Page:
Honoring our Veterans
Since our nation’s founding, the U.S. military has been dispatched to all parts of the world to defend our freedom and that of our allies. In battles big and small, the men and women of the U.S. Armed Forces have distinguished themselves through their strength, loyalty and valor. Their service, however, has not come without great sacrifice. Hundreds of thousands of Americans have died and millions more injured defending this country.
Budget for Veterans Programs
Each year, Congress honors America’s veterans through resolutions and floor statements. I wholeheartedly support these ceremonial acts, but they are no substitute for providing appropriate benefits and quality health care to our nation’s veterans.
President Obama submitted a Fiscal Year 2014 budget request to Congress that builds on the historic past increase in funding for the Department of Veterans Affairs (VA), for a 8.5% total increase over 2012. This funding would provide increased services for homeless veterans, mental health care and traumatic brain injuries, and the timely implementation of the Post-9/11 G.I. bill to expand educational entitlements.
The cost of providing health care to our nation’s veterans has increased by 10 percent in recent years. While in office, President Bush and the Republican Congress consistently cut funding for veterans’ programs, while increasing the health care costs to veterans. When in the majority, I am proud that Democrats provided historic funding increases to the VA, and that President Obama, for the first time in years, provided a budget request that will actually make a difference in our veterans’ lives.
I am hopeful that the President’s budget request will adequately care for the nearly 50,000 veterans living in California’s 17th District, and those troops returning from the wars in Iraq and Afghanistan who have served our nation honorably. I look forward to working with VA Secretary Eric Shinseki and my colleagues on the House Appropriations Committee to make sure our veterans are treated honorably.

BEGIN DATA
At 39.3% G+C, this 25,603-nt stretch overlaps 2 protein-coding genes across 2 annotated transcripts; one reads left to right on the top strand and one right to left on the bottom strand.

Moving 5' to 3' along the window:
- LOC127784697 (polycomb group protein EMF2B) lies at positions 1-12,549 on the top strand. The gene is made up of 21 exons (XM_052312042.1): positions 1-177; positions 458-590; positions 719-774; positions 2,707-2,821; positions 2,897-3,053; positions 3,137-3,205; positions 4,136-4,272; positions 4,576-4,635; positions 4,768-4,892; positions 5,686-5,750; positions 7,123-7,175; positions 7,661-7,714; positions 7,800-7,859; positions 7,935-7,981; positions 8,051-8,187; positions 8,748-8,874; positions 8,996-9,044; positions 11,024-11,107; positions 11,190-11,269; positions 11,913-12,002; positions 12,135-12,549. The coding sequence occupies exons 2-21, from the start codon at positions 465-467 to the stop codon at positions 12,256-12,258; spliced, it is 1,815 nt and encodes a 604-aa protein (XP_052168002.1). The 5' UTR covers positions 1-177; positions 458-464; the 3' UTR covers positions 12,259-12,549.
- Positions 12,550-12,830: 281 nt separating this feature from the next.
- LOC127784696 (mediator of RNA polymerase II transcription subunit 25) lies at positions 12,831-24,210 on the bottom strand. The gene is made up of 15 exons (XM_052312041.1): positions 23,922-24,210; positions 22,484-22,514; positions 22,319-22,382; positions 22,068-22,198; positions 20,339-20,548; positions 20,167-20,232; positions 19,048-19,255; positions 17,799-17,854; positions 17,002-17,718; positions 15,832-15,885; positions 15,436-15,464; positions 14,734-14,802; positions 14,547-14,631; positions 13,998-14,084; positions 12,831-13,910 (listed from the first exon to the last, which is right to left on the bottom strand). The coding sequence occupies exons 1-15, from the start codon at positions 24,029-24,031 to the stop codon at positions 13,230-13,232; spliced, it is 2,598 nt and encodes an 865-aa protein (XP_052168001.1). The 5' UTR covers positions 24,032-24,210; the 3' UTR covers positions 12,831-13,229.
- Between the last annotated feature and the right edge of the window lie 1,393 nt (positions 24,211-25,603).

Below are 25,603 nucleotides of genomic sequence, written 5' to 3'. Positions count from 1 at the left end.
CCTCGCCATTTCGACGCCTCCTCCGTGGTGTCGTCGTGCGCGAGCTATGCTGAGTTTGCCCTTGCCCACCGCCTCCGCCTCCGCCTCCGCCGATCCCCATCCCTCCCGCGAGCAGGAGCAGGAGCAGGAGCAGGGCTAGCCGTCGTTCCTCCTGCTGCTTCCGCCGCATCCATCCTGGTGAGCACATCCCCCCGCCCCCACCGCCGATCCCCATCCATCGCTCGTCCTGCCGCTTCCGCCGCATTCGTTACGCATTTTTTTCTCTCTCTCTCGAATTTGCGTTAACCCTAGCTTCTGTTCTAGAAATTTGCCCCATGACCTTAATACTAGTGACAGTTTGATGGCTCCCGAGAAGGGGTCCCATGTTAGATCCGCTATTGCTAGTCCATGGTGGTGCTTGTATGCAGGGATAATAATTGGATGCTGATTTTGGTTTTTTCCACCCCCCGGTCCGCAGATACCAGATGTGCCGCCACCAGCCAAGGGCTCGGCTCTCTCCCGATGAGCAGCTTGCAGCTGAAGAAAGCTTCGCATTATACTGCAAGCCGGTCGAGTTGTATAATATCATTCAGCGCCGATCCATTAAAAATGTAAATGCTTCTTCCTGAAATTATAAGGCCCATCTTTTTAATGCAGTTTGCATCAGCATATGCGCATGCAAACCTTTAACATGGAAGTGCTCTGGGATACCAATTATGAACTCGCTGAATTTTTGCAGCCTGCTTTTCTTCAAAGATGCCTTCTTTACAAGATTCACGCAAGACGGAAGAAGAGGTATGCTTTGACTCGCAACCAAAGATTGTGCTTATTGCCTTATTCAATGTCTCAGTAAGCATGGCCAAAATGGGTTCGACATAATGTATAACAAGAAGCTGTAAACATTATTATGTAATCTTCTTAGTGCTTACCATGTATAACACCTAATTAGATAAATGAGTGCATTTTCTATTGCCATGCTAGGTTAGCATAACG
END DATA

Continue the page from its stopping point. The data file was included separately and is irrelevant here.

Our nation must not, and cannot, shortchange the brave men and women who have served in our armed forces, and their families. Democrats in Congress are committed to working in a bipartisan way to ensure that the budget honors the service of our veterans, and builds a future worthy of their sacrifice.
Since World War II, providing educational benefits to returning service members has served an invaluable role in stimulating recruitment and retention for our Armed Services. In assisting veterans readjusting to civilian life, these educational benefits have also enhanced our nation's competitiveness through the development of a more highly educated and productive workforce. However, when the Montgomery GI Bill (MGIB) was signed into law in 1984, members of the Selected Reserve were seldom mobilized. Consequently, standard MGIB benefits reflected that reality. The situation has changed today. More than 500,000 members of the National Guard and Reserve have been called to duty since the events of September 11, 2001, and more than 70,000 have been deployed for two or more tours of duty.
On June 30th, 2008, a new the Post 9/11 GI Bill was signed into public law. This new GI bill restores full, four-year college scholarships to veterans of the Iraq and Afghanistan wars to help make them part of an economic recovery like the veterans of World War II. I was extremely proud to support this measure, both as a cosponsor of the legislation and on the House floor. This will give veterans in our district an opportunity to pursue their educational dreams.